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Retail consultant Lauren Freedman of The e-Tailing Group says Crutchfield succeeds in differentiating itself on the basis of its knowledge of the category. “Whether it’s the Crutchfield Advisor, their knowledgeable experts on live chat, even ‘Why shop Crutchfield’ on the home page-it all goes to that positioning,” she says. “They go the extra mile and try to do everything they possibly can to help the customer-they do what the mass merchants say they are going to do.”
When you sell in a niche market, the key to success is usually to define the targeted customer and market your product where they are. But it’s not that easy for Headsets.com.
Rather than marketing to a clearly defined niche as many other online retailers have-i.e. teens, plus-sized men or women, or seniors-Headsets.com’s niche market is users of office headsets. And it’s not always an easy category to define or to figure out where customers are.
“Our growth comes from new users of office headsets,” says Mike Faith, CEO and president. And that growth comes at a time when the company’s largest potential customer base-domestic call centers-is drying up. “Most of that business is moving offshore,” Faith says.
That’s left Headsets.com pursing small to mid-sized offices where the retailer has to rely on catalogs and direct-mail pieces to stimulate interest and drive sales to the firm’s web site and call center.
Complicating the job for Headsets.com is that headsets are a commodity product. “Our product is a fairly simple piece of business desktop electronics. Yet our customers tell us over and over that there is real confusion when it comes to buying a headset for the first time. Most people don’t even know what questions to ask,” Faith says.
Rather than sell on price, Headsets.com has found success in its approach to customer service and customer education, leveraging the power of the web to provide information more quickly and efficiently and at lower cost than through call centers or printed material.
“When most visitors come to Headsets.com, they haven’t decided on a product,” Faith says. Selling then becomes a matter of explaining to the customer how each product works and discussing with them which headset works best for their application. Headsets.com’s free trials, fast shipping and easy return policies are all centered on customer comfort.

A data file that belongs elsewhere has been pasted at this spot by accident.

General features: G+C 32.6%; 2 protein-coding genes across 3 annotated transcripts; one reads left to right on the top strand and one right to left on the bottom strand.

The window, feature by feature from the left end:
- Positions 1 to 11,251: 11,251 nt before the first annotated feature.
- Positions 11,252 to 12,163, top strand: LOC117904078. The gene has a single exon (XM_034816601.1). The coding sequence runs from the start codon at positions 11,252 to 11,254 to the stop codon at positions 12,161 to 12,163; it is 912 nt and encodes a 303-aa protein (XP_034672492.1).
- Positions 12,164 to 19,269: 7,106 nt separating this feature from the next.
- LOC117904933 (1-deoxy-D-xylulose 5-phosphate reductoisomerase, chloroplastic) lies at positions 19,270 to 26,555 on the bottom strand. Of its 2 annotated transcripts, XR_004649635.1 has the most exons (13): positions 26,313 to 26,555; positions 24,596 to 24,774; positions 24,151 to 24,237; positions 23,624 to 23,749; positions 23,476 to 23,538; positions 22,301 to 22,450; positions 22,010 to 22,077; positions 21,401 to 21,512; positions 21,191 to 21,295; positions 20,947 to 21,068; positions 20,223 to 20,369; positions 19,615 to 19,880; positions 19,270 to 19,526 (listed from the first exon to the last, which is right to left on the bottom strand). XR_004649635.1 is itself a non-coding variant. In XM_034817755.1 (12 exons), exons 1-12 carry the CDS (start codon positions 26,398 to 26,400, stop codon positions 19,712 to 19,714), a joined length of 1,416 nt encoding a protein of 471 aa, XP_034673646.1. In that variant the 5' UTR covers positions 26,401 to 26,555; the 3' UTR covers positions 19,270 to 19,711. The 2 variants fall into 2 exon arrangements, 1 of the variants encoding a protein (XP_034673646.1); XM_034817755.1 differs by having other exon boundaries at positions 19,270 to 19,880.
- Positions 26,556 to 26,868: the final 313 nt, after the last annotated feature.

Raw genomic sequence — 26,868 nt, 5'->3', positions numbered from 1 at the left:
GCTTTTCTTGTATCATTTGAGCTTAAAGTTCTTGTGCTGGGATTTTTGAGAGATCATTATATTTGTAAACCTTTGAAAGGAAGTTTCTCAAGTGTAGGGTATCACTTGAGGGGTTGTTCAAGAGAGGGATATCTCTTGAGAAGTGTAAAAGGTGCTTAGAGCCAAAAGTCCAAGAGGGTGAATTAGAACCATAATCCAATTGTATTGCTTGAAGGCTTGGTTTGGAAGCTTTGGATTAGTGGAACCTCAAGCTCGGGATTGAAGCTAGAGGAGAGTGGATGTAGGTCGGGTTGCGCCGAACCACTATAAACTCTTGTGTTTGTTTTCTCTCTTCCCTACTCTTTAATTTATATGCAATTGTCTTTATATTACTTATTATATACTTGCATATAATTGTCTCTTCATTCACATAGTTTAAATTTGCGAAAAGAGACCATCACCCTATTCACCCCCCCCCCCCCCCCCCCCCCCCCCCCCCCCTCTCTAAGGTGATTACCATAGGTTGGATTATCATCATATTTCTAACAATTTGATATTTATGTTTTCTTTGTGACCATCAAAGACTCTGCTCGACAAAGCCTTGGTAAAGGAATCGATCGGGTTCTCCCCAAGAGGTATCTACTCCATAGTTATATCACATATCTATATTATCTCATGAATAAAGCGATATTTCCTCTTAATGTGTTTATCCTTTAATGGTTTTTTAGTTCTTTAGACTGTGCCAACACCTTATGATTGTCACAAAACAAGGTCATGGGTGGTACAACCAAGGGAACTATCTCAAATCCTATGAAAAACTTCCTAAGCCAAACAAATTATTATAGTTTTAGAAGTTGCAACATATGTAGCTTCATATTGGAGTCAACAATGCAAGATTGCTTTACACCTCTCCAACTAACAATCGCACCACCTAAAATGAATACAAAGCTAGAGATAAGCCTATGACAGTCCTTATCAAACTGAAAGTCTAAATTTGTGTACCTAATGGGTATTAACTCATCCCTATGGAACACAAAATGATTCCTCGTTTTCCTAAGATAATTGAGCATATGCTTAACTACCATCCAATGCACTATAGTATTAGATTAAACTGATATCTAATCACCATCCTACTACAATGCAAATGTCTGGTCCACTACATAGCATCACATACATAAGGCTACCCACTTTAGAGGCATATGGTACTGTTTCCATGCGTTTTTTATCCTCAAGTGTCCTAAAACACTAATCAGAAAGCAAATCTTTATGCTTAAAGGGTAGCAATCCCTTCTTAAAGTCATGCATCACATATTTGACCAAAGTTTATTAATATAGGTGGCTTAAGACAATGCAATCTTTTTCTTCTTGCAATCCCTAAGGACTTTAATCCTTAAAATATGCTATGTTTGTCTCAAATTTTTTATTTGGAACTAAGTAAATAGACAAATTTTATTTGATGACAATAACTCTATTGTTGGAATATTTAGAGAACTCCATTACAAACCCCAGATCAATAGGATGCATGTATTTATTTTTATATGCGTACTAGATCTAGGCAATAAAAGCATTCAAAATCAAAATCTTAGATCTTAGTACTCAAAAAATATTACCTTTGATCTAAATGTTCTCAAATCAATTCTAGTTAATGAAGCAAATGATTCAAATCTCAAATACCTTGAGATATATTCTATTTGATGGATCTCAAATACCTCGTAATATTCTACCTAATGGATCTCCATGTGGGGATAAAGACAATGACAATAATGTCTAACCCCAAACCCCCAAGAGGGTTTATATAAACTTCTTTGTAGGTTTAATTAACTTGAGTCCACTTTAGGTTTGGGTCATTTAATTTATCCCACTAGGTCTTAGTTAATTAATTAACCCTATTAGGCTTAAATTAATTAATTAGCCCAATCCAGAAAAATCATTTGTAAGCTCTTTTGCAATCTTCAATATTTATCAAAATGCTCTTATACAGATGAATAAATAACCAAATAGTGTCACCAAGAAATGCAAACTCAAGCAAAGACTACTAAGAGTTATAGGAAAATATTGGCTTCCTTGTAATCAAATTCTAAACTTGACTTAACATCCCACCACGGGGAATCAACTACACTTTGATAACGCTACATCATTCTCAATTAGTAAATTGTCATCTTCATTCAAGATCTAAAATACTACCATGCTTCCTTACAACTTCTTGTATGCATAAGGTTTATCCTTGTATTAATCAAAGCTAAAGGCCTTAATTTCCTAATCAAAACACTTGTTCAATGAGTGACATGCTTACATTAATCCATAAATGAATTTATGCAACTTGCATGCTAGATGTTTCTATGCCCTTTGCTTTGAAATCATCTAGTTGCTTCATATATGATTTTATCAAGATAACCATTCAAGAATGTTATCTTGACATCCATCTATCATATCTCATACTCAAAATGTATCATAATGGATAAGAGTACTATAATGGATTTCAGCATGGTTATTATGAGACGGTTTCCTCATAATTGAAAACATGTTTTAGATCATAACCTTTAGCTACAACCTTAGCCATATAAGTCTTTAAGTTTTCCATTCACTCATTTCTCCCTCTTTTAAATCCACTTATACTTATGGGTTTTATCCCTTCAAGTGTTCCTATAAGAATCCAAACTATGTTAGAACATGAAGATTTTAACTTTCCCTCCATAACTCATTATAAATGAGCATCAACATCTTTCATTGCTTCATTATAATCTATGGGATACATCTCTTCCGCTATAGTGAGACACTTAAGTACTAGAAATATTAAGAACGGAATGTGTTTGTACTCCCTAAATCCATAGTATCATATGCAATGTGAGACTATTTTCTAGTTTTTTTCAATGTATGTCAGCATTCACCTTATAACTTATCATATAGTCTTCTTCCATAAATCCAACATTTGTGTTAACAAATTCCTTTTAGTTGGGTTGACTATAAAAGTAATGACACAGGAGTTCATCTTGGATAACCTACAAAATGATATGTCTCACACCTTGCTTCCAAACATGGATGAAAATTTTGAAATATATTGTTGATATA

And while it might seem difficult to discuss various headset products in an online world, Headsets.com solves that problem through online chat developed by LivePerson. “We initially gave a very small amount of real estate on our site to the chat function, but the feedback we got was that our customers loved it. Now it forms a large part of the site,” Faith says.
In April, parent Hewlett-Packard Co. acquired online photo service Snapfish with the intent of creating unique digital photography offerings. Snapfish, which has 14 million registered users, offers free online storage and sharing of digital photos, as well printing of digital images and film processing, for a fee.
HPshopping.com plans to closely integrate Snapfish’s services into its digital photography offerings. Already, customers of both units have been e-mailed discount coupons for HP cameras and printers and free shipping of photos printed by Snapfish. Ultimately, the integration of Snapfish is viewed as a way for both units to bolster their customer acquisition efforts.
“Our partnership with Snapfish is a way to move their customers into home printing and our customers to Snapfish,” says Peter Moreo, director of sales and merchandising for HPshopping.com. “Digital imagery is a priority for us.”
So too is improving search engine marketing to ensure that consumers coming into the site through a search engine land on the correct page. HPshopping.com has begun adjusting its analytics on keywords based on the sales associated with those words. The company’s research into the concept has helped it identify the sophistication of customers using specific search engines and the types of products users of a specific search engine purchase.
“Every customer has a different search path, so it is important to understand which keywords generate sales,” explains Catherine Paschkewitz, director of consumer marketing for HPshopping.com.
Efforts to bolster sales are also being extended to allow less technically inclined customers to select a pre-built system from a menu of the most popular configurations. The service is expected to play well with gift givers.
“HPshopping.com is really beginning to understand that the future of consumer electronics is merging with home entertainment to create a technological lifestyle,” says Kent Allen, president of The Research Trust.
When consumers think of purchasing digital music, many think of iTunes.com, the online retail store that supports Apple Computer’s iconic iPod. In the past year, however, iTunes has transformed itself from a destination site for iPod users into the premier retailer of digital entertainment.
What sets iTunes apart from the competition is that it is part of an end-to-end user experience Apple has created for digital entertainment. The store features more than 2 million songs, as well as music videos, 15,000 podcasts, 10,000 audio books, and select hit television shows from Disney and ABC, such as “Desperate Housewives.”
“ITunes is ahead of the curve on most of the items it carries,” says Ted Schadler, vice president and principal analyst with Forrester Research. “They have a good merchandising strategy aimed at the mass market, the site is well organized, and their search applications work well.”
In short, iTunes has created a huge opportunity for Apple to dominate the digital entertainment business, even though iPod users have no alternatives for downloading content. “They may have a captive audience, but they are no slouches as retailers,” adds Schadler.